Inside CQC

This month, Debbie Ivanova looks at the data on COVID-19 deaths of people with learning disabilities.

In this month’s column, I want to talk about the impact of COVID-19 on people with a learning disability and the data that we published relating to this at the beginning of June.

Many of you will know that each week care homes submit data to the Care Quality Commission (CQC), which then forms part of the information on deaths which is published weekly by the Office for National Statistics (ONS). What is not clear from this information is how COVID-19 has impacted the lives of people with a learning disability, some of whom may also have autism, therefore we have looked at this in more detail.

We have been supported by ONS to look at all of the deaths we were notified of from providers registered with us who care for people with a learning disability and/or autism, between 10th April and 15th May, and where the person who died was indicated as having a learning disability on the death notification form. This includes providers of adult social care, independent hospitals and services in the community.

What we found is not easy to hear. The data showed that between 10th April and 15th May this year, 386 people with a learning disability who were receiving care from one of the providers mentioned above died.

Out of the 386, 206 were as a result of suspected or confirmed COVID-19 as notified by the provider.

There are limitations with this data, but what it shows is a significant increase in deaths of people with a learning disability as a result of COVID-19. People with a learning disability are at higher risk of respiratory illnesses, so access to testing is vital to reduce infection and save lives. For more detail on the data, read the news story on our website.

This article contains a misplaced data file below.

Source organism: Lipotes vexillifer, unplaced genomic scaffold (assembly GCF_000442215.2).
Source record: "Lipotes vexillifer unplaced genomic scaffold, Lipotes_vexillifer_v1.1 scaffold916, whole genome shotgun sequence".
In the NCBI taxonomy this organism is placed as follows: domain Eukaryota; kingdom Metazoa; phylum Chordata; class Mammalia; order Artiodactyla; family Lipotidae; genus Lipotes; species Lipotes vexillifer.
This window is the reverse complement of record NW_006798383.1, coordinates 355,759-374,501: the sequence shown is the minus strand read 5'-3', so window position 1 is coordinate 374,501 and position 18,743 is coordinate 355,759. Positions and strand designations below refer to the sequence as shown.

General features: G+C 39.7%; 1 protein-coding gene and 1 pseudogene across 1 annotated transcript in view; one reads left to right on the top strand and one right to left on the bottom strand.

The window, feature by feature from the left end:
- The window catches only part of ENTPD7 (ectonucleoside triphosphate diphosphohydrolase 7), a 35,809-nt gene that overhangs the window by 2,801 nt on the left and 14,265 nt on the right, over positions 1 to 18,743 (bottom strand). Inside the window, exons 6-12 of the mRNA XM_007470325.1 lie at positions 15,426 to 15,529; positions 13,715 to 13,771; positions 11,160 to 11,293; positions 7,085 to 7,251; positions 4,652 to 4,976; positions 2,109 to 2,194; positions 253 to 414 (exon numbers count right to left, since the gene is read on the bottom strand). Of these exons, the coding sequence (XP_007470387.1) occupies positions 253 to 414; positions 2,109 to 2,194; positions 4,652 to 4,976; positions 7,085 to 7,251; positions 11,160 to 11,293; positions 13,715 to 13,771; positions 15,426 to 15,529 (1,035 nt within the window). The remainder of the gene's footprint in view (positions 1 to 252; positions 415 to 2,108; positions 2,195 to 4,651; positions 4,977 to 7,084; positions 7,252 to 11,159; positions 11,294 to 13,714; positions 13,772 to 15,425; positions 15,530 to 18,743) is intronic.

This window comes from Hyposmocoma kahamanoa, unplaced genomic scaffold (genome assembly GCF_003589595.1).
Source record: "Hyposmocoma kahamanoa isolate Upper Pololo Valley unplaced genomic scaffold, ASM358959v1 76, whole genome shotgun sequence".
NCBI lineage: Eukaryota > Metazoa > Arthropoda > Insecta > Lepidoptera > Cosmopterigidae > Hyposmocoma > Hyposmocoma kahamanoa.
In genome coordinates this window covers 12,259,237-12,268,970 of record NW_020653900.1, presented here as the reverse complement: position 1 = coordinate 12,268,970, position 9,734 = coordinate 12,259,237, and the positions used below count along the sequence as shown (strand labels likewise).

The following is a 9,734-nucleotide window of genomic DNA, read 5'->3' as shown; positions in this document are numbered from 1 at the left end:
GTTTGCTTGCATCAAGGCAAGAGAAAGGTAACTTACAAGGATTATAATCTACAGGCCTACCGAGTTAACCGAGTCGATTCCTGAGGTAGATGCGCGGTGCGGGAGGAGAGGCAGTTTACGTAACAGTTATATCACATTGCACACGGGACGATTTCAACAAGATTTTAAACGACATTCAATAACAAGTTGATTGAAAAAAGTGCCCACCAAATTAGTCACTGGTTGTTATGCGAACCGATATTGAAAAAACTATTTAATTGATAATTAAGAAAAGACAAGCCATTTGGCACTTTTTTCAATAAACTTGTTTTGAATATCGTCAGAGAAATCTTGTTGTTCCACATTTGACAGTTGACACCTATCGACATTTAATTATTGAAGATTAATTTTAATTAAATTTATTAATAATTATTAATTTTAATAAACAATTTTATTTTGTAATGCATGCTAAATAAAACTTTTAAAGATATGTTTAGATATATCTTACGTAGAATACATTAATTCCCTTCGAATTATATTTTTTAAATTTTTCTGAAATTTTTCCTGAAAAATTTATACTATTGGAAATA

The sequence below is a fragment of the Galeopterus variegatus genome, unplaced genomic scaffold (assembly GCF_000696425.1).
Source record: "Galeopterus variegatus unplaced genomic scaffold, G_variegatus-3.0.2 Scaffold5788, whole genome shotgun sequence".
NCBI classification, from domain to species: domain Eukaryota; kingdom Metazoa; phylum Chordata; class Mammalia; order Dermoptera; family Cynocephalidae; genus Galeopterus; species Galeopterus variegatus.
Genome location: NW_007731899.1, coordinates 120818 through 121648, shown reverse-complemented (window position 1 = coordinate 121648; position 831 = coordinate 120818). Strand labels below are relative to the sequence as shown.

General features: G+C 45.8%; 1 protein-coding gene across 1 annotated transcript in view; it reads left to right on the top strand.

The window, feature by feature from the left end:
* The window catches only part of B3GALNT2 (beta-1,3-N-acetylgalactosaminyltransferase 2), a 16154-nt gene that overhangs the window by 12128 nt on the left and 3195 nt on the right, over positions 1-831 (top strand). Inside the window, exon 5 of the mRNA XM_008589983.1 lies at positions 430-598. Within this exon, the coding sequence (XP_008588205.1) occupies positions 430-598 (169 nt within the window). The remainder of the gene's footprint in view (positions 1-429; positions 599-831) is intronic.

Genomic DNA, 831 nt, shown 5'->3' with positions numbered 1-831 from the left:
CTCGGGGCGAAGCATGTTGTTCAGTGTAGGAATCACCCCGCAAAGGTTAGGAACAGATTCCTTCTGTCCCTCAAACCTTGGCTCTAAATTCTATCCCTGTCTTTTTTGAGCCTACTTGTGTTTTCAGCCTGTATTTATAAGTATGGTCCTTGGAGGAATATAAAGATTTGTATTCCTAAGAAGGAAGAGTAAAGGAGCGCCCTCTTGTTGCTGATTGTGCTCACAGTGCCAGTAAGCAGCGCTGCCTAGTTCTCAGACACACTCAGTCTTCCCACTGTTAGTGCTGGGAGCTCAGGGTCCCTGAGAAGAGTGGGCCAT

We welcome the decision of the Department of Health and Social care to roll out testing to all care homes, including those where younger people live. Our data showed that as well as a significant increase in deaths of people with a learning disability, the impact is being felt at a younger age range than in the wider population. We now need to think about how services in the community, particularly supported living, can have access to testing to support best practice in infection control in all services for people with learning disabilities.

COVID-19 has led to us suspending routine inspections, stopped visitors going into services, and meant thousands of people are isolated and alone. It is important that services think about how they can make sure their more closed environments do not lead to a closed culture, and keep open as many channels with the outside world as possible. We will be talking more about this in future columns.

It has been great to hear about some imaginative ways of doing this – from drive- through visits, to family ‘get togethers’ on FaceTime. We have had an overwhelming number of positive examples showing how providers have adapted and responded to the pandemic, and you can find a whole range of these on our website.

In future columns, I hope to reflect on how we have responded to the pandemic as a sector, as well as looking at how COVID-19 has affected other groups, such as the black and minority ethnic (BAME) community. In the meantime, I hope everyone is taking care of themselves as well as others.

Debbie Ivanova is Deputy Chief Inspector of Adult Social Care at the Care Quality Commission.

Share your thoughts and feedback on Debbie’s column in the comments section below.

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